- Find it hard to follow anything but a very simple set of instructions.
- Show a limited range of facial expressions, mismatched facial expressions, or express few emotions.
- Prefer hanging around on their own, rather than joining in with others.
- Find the concept of ‘personal space’ difficult and get physically very close to others.
Teenagers on the spectrum will often display unique behaviours. These may include:
- An obsession with unusual hobbies or objects. For example, they may obsessively memorise all the facts about a popular band, but have no interest in listening to the music itself, or keep mental lists of car registration plates. Or they might collect chewing gum wrappers or insist on carrying a certain toy or object around everywhere with them, even as they get older.
- Repetitive behaviour, such as rigidly lining up their books or computer games on the shelf.
- Loving routine and getting easily upset when plans change suddenly and routines are not followed.
- Being very sensitive to sensory experiences. For example, they may refuse to wear anything ‘scratchy,’ hate loud noises or only want to eat foods with a certain texture.
- Being under-responsive to sensory experiences. For example, keeping a jumper on when it is very hot, or not reacting to pain when hurt.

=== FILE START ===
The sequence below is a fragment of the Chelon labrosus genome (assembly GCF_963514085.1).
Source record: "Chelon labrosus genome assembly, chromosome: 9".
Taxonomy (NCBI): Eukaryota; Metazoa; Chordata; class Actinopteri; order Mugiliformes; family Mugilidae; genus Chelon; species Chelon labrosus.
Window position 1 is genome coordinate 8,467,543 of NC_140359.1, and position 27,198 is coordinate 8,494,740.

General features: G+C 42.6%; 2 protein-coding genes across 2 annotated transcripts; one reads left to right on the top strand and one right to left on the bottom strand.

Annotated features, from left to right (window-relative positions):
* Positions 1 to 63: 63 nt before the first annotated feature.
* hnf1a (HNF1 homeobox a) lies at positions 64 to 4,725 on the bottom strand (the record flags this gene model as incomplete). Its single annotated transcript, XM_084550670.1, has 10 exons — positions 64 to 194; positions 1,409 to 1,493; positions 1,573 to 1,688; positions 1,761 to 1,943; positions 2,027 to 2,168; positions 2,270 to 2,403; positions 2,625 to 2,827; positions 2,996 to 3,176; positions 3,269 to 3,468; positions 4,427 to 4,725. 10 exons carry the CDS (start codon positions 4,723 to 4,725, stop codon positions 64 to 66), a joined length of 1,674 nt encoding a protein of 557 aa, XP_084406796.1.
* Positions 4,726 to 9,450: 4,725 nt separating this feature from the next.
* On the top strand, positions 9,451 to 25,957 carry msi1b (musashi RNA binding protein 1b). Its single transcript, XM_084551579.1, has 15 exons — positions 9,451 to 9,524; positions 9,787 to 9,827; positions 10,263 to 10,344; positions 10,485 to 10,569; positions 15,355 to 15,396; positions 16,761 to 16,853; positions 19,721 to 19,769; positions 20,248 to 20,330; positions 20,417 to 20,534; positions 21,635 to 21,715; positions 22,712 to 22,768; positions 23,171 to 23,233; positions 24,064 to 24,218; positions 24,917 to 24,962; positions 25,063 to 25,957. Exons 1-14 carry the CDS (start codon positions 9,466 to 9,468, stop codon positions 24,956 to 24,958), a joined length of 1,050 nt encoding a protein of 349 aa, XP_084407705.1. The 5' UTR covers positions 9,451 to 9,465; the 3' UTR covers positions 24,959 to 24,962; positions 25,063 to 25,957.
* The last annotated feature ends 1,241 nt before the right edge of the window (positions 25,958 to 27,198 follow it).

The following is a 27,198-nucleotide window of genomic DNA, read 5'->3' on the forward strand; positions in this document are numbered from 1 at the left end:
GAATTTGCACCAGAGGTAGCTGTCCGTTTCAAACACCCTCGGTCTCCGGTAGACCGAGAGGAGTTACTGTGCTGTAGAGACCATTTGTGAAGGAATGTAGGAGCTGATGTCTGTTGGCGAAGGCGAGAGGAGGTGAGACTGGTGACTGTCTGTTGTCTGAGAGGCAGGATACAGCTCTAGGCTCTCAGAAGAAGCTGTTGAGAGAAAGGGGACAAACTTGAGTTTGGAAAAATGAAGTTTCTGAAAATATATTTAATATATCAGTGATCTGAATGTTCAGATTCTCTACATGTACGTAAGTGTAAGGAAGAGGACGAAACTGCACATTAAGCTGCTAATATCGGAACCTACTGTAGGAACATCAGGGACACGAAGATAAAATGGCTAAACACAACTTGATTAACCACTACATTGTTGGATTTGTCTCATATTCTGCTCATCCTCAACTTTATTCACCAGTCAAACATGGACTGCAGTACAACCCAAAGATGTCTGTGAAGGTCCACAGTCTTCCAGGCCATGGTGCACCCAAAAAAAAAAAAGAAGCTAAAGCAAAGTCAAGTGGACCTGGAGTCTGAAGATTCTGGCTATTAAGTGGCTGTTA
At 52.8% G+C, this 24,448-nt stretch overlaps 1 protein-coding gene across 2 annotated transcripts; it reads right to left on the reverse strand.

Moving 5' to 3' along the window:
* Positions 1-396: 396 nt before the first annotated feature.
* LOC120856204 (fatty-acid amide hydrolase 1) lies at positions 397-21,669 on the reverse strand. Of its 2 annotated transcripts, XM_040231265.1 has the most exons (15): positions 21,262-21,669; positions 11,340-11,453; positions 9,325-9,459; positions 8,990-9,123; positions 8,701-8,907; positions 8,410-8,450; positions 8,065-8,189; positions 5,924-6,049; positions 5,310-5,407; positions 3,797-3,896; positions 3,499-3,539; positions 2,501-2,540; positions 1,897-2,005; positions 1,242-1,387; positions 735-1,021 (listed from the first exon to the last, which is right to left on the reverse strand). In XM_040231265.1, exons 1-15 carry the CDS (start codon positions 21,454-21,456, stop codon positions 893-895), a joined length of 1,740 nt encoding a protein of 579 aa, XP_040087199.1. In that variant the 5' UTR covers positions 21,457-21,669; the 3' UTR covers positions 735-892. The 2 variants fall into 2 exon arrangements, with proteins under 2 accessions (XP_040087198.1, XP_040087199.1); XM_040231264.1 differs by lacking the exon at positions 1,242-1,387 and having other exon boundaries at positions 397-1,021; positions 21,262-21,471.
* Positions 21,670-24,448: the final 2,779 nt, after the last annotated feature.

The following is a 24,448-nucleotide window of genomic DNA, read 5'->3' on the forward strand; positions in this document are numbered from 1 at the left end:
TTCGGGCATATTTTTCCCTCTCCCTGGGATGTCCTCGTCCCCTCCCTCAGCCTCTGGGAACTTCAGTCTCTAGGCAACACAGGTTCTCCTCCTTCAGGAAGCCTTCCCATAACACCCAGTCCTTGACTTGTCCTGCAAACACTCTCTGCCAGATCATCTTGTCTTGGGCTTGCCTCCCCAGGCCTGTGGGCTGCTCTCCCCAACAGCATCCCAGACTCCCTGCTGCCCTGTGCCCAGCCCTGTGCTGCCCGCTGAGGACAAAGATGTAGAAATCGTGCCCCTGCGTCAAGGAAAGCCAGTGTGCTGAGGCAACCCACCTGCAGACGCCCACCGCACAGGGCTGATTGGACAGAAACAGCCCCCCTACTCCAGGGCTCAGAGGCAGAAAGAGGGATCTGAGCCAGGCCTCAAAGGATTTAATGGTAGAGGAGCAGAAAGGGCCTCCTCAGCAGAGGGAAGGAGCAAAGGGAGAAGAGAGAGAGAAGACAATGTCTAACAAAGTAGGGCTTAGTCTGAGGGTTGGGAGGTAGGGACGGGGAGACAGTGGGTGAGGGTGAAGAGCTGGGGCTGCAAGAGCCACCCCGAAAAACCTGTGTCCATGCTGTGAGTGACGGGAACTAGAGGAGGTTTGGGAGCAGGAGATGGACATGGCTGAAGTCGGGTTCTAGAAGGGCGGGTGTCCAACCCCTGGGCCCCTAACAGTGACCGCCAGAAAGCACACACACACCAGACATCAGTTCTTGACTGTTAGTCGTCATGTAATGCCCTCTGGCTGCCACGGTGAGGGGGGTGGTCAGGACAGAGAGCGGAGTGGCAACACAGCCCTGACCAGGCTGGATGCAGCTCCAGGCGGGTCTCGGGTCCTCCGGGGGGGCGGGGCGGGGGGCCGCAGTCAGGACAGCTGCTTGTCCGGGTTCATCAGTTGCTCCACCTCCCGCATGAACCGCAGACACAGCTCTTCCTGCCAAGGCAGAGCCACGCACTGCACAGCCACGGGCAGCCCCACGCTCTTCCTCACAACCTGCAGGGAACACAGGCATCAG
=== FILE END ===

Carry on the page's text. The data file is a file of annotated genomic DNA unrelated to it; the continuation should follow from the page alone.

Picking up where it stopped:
- Unusual body movements, such as rocking, hand flapping, and constant finger flicking.
- Unusual noises. Your teenager might repeatedly squeal, grunt or clear their throat.
Other traits that are often associated with, or can be common co-conditions among teenagers on the spectrum include:
- Unique sleeping patterns. For example, waking up repeatedly at a certain time each night, or staying awake long after they have gone to bed.
- Regularly resisting or refusing to go to school if they feel overwhelmed, upset or confused.
- Feeling anxious or upset if they experience a new social situation or have to go somewhere new.
- Feelings of depression, which may emerge when your teenager starts to understand that some of their behaviours are unique to their peers – and that others are noticing. This can lead them to feeling ‘on the outer’.
- A sensory ‘overload’ or build-up can lead to your teenager displaying unexpected behaviour.
- The development of an eating disorder, which can emerge during times of peak stress or anxiety, such as when a teenager starts high school.
- Being disorganised. Teens on the spectrum often find it challenging to manage their increasingly complex school life, juggling study with extracurricular activity.
Why should you seek an autism assessment for your teenager?
It is a personal decision to seek an autism assessment for your teenager.
For some parents, it can be emotional identifying that your teenager may be on the autism spectrum, and can be daunting thinking about getting an autism assessment.
It is important to remember that you know your teenager the best, and if you have concerns, it is best to share these with a qualified professional to gather information to shape your decision.
Some of the benefits of seeking an autism assessment sooner rather than later, can include:
- Your teenager (and you) may get the help and support you might be needing.